Liked by 1 person

  2. I’ve never thought of what it is like for SAHD’s before. My Husband was a stay at home dad when our children were small as that worked best for us at the time. I know about the kids programmes being additive, I was often singing along with the theme tunes 🙂

    Liked by 1 person

  3. Gosh aren’t people rude?! My husband isn’t a stay at home dad, he works during the week and I work on the weekends – and the comments he gets when he has the kids to himself! Someone at the supermarket once alerted a store manager because they thought he’d kidnapped them!

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  4. I consider myself the main carer for my kids as opposed to SAHD. A subtle change of words but mine are at school now. But I do relate to a lot of what you say. Interestingly I used to enjoy soft play but after five years of it….can’t stand it.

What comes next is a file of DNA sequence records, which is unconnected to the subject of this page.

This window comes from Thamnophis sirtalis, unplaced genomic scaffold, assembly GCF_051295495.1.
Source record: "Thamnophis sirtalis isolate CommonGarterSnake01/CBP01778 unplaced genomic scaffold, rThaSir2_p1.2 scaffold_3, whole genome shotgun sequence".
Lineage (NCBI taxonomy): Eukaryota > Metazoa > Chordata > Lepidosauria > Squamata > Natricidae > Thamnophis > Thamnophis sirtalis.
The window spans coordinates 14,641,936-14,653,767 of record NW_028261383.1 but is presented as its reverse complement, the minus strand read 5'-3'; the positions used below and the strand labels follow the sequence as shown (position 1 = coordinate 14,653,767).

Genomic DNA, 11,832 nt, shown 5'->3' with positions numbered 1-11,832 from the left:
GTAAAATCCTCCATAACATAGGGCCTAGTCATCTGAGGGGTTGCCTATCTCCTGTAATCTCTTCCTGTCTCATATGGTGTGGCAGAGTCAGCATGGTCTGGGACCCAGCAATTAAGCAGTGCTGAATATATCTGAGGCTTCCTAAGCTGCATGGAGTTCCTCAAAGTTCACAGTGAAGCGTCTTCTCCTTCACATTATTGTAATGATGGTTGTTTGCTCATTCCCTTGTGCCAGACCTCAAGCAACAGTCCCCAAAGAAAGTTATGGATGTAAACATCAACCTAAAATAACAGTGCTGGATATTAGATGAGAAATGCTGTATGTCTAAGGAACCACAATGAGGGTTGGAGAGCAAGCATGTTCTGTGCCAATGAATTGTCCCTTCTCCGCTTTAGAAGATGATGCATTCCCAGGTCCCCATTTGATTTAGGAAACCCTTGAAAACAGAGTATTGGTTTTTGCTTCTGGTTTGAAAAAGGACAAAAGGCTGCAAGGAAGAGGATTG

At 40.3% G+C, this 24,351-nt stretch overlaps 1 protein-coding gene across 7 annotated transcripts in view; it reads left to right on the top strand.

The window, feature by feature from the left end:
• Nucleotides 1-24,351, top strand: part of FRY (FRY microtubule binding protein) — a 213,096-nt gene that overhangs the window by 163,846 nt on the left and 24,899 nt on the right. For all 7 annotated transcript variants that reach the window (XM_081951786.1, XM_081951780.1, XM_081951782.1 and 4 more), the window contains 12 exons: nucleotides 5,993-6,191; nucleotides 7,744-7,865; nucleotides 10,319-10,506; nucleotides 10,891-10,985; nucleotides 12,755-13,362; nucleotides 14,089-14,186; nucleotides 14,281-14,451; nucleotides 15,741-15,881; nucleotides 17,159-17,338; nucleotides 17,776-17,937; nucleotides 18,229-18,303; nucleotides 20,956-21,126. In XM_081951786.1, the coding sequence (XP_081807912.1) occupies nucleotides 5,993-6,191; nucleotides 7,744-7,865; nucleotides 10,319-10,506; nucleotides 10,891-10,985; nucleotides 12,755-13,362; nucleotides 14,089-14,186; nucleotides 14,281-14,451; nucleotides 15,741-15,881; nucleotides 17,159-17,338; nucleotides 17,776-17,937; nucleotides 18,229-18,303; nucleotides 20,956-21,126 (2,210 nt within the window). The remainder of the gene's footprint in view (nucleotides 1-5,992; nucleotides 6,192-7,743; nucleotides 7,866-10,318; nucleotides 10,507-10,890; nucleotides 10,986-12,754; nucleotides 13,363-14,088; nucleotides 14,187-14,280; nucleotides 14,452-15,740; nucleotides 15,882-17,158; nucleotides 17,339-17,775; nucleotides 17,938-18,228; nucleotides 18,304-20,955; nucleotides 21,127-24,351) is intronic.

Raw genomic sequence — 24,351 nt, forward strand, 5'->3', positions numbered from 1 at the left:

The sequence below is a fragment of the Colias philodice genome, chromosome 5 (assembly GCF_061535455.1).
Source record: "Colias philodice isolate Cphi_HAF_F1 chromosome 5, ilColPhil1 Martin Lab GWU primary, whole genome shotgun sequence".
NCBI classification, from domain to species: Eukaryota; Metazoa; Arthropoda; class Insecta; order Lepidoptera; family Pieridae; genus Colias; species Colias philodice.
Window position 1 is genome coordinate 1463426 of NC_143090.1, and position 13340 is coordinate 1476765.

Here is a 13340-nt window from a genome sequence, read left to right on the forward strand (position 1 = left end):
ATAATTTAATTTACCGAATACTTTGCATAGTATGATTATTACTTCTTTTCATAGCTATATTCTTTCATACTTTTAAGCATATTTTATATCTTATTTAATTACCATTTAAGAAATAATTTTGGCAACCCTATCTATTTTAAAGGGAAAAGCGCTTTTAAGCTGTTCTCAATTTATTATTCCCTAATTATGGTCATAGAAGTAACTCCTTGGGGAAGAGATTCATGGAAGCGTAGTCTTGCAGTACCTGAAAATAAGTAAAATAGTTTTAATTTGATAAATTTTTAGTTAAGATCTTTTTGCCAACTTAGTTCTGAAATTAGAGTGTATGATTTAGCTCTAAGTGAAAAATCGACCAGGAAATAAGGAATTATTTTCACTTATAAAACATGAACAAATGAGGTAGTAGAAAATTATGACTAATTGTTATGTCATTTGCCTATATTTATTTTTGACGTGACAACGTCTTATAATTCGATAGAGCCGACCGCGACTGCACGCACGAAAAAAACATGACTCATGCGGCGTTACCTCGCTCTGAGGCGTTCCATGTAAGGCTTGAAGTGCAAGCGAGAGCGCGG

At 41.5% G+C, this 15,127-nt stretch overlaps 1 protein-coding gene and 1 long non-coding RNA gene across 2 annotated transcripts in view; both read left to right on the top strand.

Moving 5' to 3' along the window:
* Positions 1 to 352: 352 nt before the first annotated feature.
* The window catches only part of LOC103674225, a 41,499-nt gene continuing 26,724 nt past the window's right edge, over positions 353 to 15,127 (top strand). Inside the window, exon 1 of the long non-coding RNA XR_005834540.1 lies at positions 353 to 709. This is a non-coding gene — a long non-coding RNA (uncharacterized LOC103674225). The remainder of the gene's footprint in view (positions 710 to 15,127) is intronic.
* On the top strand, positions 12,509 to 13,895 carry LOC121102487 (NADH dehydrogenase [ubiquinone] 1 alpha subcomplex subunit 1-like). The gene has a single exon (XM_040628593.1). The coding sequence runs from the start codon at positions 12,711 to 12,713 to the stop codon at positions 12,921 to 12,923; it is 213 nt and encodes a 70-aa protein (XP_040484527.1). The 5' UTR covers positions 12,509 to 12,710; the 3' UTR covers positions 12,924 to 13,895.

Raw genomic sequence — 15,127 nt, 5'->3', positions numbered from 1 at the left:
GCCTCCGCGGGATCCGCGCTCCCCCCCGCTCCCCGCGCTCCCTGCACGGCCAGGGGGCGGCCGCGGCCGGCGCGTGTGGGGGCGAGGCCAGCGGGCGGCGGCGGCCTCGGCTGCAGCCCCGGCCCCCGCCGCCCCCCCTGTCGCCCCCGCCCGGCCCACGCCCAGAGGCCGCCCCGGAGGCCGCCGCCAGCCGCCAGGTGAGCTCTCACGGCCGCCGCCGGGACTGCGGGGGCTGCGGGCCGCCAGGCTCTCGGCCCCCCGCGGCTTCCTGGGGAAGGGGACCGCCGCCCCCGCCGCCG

As for pensioners, I have met a few who think the SAHD thing is wonderful. They’re few and far between, but the do exist. I hope you meet some at some point.

    Liked by 1 person

  5. I’d do the primary carer thing in a moment. At the moment, I’m doing those duties every morning, and I’ve definitely got a lot out of spending more time with the kids. The OAP reactions are shocking, though. I wouldn’t be able to hold my tongue if it happened to me. Would probably end up getting barred from Tesco….

    Liked by 1 person

  6. I completely agree with the soft play you get looks like your Garry glitter walking in I’m a SAHD and I have been doing it for 9 years now I often find it’s the younger mums are the worse than the OAPs


  7. I can relate to this big time. My wife and I split the parental leave right down the middle and I have since gone part time while she continues to work full time. One thing I have in my favour is as a teacher I can deploy ‘teacher voice’ at will which seems to work on toddlers in soft play, without causing a scene! I have seen mothers move their happily playing child to another area of the play area though, simply because I have followed my son in there. Finally a question: is there a SAHD network in the Exeter area? when I looked for dad and child groups they all seemed to meet on Saturdays which doesn’t really work for us as the weekends are really precious time for my wife.

    Liked by 1 person